This story was published in partnership with The 19th, a nonprofit, nonpartisan newsroom reporting on gender, politics and policy.
Long lines due to expected record voter turnout amid a global pandemic. Ongoing concerns about online misinformation. Hundreds of lawsuits over voting. Poll workers facing changing election rules. An incumbent president who won’t guarantee a peaceful transfer of power.
In the lead-up to the November 3 election, there is an unprecedented onslaught of election-related news. At the center is President Donald Trump, who continues to lie about the overall security of mail-in voting and preemptively cast doubt on election results. He claimed without evidence during the first presidential debate that there could be rampant voter fraud during the election.
“He’s gaslighting and lying for a reason,” said Jena Griswold, the Democratic secretary of state in Colorado, about the president. “He’s trying to tilt the election in his favor by either
Ashish Kachru is Co-Founder and CEO of Altruista Health, developer of the industry’s leading care management and population health platform.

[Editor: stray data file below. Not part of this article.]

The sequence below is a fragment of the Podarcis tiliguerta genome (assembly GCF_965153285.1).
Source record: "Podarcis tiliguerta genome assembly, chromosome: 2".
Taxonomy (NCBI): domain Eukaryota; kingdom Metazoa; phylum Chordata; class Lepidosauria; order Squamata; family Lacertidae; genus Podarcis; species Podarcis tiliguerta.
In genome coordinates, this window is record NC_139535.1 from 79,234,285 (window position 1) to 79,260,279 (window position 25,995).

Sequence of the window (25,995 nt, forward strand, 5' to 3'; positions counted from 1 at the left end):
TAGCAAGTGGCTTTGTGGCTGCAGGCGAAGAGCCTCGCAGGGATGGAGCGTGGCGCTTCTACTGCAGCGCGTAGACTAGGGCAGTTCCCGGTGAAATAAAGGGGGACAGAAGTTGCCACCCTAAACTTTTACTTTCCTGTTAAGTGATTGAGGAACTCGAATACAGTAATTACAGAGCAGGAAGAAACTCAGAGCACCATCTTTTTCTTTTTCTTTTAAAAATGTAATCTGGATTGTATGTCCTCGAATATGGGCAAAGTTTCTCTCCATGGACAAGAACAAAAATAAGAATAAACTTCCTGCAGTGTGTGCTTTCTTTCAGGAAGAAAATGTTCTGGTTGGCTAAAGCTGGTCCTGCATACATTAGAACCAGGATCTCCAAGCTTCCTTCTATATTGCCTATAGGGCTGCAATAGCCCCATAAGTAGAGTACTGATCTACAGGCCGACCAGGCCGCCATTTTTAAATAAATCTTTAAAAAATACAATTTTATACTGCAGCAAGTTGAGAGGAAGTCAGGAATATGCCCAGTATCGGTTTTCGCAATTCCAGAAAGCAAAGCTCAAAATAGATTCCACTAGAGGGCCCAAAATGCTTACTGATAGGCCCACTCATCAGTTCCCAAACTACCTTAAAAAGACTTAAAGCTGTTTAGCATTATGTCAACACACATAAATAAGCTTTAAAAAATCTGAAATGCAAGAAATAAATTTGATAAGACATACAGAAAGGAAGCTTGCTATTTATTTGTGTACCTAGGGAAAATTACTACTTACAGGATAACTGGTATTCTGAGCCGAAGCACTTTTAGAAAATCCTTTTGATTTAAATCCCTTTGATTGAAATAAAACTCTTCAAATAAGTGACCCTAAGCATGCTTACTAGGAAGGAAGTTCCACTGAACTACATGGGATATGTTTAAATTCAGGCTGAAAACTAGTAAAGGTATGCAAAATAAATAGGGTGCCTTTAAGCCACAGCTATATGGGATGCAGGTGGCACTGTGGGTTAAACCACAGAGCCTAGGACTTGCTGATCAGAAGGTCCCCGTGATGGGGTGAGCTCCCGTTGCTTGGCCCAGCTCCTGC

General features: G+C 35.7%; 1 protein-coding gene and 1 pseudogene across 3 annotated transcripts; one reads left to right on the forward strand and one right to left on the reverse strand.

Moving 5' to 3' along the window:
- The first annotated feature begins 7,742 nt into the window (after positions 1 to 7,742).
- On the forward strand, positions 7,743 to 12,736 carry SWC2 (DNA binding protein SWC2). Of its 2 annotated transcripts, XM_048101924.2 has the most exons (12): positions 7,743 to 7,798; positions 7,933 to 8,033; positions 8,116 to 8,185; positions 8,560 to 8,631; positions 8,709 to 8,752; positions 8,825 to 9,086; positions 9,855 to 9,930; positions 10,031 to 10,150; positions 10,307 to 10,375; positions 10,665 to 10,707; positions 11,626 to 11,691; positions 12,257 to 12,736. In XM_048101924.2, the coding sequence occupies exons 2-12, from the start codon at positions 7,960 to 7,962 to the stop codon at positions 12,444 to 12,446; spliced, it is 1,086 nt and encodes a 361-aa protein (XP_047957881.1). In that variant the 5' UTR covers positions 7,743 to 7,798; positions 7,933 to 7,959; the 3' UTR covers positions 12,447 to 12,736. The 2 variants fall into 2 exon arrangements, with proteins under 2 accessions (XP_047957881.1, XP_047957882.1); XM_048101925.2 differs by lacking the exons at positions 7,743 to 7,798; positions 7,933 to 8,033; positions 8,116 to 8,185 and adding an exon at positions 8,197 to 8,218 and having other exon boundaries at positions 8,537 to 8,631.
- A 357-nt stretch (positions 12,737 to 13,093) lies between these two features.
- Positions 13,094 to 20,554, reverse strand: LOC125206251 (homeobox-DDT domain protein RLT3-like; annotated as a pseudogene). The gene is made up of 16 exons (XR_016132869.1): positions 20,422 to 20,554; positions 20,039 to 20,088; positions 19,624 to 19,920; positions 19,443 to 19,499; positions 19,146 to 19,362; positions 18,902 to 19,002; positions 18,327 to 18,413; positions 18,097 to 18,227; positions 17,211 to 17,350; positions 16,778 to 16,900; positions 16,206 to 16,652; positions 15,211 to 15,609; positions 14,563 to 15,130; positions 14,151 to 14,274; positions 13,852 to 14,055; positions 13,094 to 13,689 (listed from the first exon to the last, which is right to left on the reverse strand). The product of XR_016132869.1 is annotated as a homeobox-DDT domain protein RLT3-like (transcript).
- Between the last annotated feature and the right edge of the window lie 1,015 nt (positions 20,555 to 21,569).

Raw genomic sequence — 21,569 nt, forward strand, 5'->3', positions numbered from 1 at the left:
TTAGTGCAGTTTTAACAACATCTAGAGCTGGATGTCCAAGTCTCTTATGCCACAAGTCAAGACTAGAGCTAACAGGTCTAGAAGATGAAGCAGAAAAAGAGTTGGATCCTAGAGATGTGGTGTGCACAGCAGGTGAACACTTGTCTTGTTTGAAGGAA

There’s a lot of buzz about what the workplace will look like once the pandemic is over. I believe we are in a great sifting process in the economy in which weak companies will fail and good companies have a chance to become great. It may surprise you that, even as the CEO of a technology company, I don’t think technology will drive the successes.
A recent McKinsey & Company study says we are headed for a future that mixes remote work arrangements with office-based work. However, the more I read and talk with employees at my company, the more convinced I am that employers are about to overlook one huge threat that comes with a heavily emerging work-from-home environment. Relying too much on technology in a work-from-home